Oh, Night Angel… So, let me preface this by saying I bought this boxed set back when I was still in boarding school. That was well over ten years ago, and it was still shrink-wrapped until I broke it open for this challenge. Why in the world would I have a shrink-wrapped boxed set sitting around for ten plus years? Well… I don’t know what possessed me to buy these books initially… I don’t even think it was a recommendation. So, I thought,  hey — I have a perfectly good trilogy right here waiting to be read!… I started reading book one back in February. The overall arc in the trilogy was good, but I felt like book one started strong… things dipped til about the middle of book two, then fell again. Book three started okay, then dipped, and then by the end I felt actually invested in the story. WHY DID IT TAKE SO LONG??

I had a hard time keeping secondary and tertiary characters straight. Some of the dialog seemed too contemporary for the medieval time period the story was set in, which kept pulling me out of the narrative. Though I was actually starting to get pretty invested in the characters and the story by the end of the third book, I still give this series a side-eye. There was quite a bit of world building… but… it didn’t quite… stick. I’ve come away from the series ready to open up some space on my book shelf.

the glass sentence, s.e. grove
A book based entirely on its cover

The Glass Sentence:
I suppose there are a few interpretations for this category, but I took it to mean “a book with an attractive cover.” While I tried working on a few titles, I ended up using them for other categories instead, or just not getting through them fast enough. This one, I breezed through! I don’t often read middle-grade books, but considering this is targeted to ages 10-14, I thought it reached far enough into the world of young adult that I could concede to reading it. (That sounded snobby… but it’s not, I promise.) In fact, just starting off in this book, I had to stop and check myself — this was really advanced! Really complex ideas and themes… advanced vocabulary… beautiful story… memorable and fun characters… Thank goodness this is a trilogy! It harkens a bit to Pullman’s His Dark Materials — but throwing in cartography and time… well, not travel… but… just read it! Oh, and pirates! Yes. Done. Go now!

September 2015

Looking back at the three titles I completed for The Challenge this month, I realized things were pretty gay — and that wasn’t even on purpose. As the year draws to a close, my list of remaining titles shrinks. In the meantime, here are this month’s completed books.

rainbow boys rainbow road, rainbow high, alex sanchez, gay
A book you started but never finished: Rainbow Road, by Alex Sanchez
brideshead revisited waugh gay romance
A classic romance: Brideshead Revisited, by Evelyn Waugh
vanishing rooms melvin dixon gay new york city
A book that scares you: Vanishing Rooms, by Melvin Dixon


Since there were only three this month, and they all have a pretty clear theme, I’ll touch on each of them.

Rainbow Road:
Boy, oh boy… Bless Susan from Waldenbooks all those years ago, my first personal bookseller who somehow knew exactly what I needed to read and never judged me. She put Rainbow Boys (book one in this trilogy) into my apprehensive hands and I am so appreciative. She also put Guilty Pleasures by Laurell K. Hamilton into my hands… which… maybe I shouldn’t have read at that age! — but she must have known I was a precocious reader. Susan also gave me The Perks of Being a Wallflower and a few others that really left distinct impressions on me. (Thank you, Susan! Wherever you are!) Rainbow Road was published the fall of my freshman year of college, and I suppose since I came out in the spring of my senior year of high school, I guess I felt that I didn’t really -need- the book anymore. I had only made it to page 26 and stopped. It took me a little while to pick this book up again for this challenge, and as someone mentioned: it looks like it could be a cheesy Lifetime movie. While I put such stock in these books when I first read them, I realize how drastically gay literature has changed over the last 10 years. There have been a few brand new gay YA books this year that I’ve read. Somehow they left me feeling… well… normal? Now that I’m older, I think that reading these ‘coming out’ books have a very different feel than when I was actually growing up and experiencing the feelings explored within the pages. Rainbow Road was in many ways frustrating (character and story-wise) but so nostalgic that I couldn’t help but want to finish it. They definitely do not resonate the same way they used to… and now I question whether or not to keep them in my collection at work or to weed them for fresher titles. Shocking, I know!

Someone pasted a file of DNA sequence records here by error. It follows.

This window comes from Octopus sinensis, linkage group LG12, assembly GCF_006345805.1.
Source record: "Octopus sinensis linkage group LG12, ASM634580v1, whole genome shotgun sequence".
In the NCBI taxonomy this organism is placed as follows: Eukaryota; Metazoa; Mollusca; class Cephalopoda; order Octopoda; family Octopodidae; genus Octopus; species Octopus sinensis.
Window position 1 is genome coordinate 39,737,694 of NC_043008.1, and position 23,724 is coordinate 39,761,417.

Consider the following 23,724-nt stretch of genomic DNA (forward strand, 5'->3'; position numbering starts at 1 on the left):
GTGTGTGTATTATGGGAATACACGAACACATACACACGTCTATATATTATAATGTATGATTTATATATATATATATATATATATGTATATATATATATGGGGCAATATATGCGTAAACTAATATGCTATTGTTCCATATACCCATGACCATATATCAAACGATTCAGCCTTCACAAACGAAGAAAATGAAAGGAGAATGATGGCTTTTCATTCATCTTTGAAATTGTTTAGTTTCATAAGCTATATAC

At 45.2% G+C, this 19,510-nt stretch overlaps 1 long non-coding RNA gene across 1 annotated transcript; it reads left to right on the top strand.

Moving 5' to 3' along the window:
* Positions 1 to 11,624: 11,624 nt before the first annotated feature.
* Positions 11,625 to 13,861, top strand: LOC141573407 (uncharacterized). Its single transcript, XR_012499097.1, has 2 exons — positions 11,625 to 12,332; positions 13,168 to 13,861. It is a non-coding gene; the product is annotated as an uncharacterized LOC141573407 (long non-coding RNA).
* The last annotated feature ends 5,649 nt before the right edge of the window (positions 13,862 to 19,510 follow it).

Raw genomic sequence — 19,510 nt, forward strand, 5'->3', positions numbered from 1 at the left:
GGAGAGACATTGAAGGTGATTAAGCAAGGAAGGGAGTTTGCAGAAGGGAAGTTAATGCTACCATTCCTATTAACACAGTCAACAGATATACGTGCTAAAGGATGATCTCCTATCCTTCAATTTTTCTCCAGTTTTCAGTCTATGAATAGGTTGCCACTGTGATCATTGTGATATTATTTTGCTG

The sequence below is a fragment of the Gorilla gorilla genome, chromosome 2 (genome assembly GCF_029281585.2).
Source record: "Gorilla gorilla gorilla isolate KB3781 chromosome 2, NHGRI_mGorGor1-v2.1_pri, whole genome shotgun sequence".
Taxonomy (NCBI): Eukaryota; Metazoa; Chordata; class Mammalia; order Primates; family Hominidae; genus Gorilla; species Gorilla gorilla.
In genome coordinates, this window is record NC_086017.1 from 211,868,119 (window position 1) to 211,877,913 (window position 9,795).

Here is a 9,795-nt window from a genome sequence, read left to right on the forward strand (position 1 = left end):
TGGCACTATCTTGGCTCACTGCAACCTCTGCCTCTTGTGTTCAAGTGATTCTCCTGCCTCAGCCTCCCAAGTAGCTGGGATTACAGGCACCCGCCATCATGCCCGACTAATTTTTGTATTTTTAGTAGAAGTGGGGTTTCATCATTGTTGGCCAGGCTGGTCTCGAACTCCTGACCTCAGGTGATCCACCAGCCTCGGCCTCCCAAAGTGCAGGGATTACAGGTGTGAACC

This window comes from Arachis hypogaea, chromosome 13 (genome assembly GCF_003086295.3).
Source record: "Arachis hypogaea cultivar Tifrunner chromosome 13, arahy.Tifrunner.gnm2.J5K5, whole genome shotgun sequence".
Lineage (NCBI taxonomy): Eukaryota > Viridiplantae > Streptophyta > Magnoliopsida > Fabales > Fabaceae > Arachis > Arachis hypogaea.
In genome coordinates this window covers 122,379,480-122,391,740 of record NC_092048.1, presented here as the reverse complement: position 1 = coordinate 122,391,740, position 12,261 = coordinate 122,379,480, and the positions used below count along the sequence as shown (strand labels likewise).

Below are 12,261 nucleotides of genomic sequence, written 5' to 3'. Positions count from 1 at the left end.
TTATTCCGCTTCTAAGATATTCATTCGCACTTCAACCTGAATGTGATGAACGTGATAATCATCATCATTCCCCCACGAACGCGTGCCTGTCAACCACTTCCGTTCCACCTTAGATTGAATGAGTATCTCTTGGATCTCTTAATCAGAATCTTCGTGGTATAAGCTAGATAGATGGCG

Brideshead Revisited:
I remember watching a bit of the TV mini series with Jeremy Irons at some point, and while I remember bits and pieces, it was very different to read. So much of the friendship between Sebastian and Charles is subtle and touching (and heartbreaking)… I hadn’t remembered how much of the book was focused on how bloody drunk Sebastian was all the time! Honestly, I was a bit bored with the relationship between Charles and Julia… but maybe that’s because he should have been with Sebastian… Oh, the fanfic that could be written! Speaking of fanfic… (well, sort of) apparently there’s a new YA retelling of Brideshead Revisited?? “Even In Paradise” by Chelsey Philpot. Charlotte Ryder instead of Charles… Hmm… we’ll see how THAT turns out!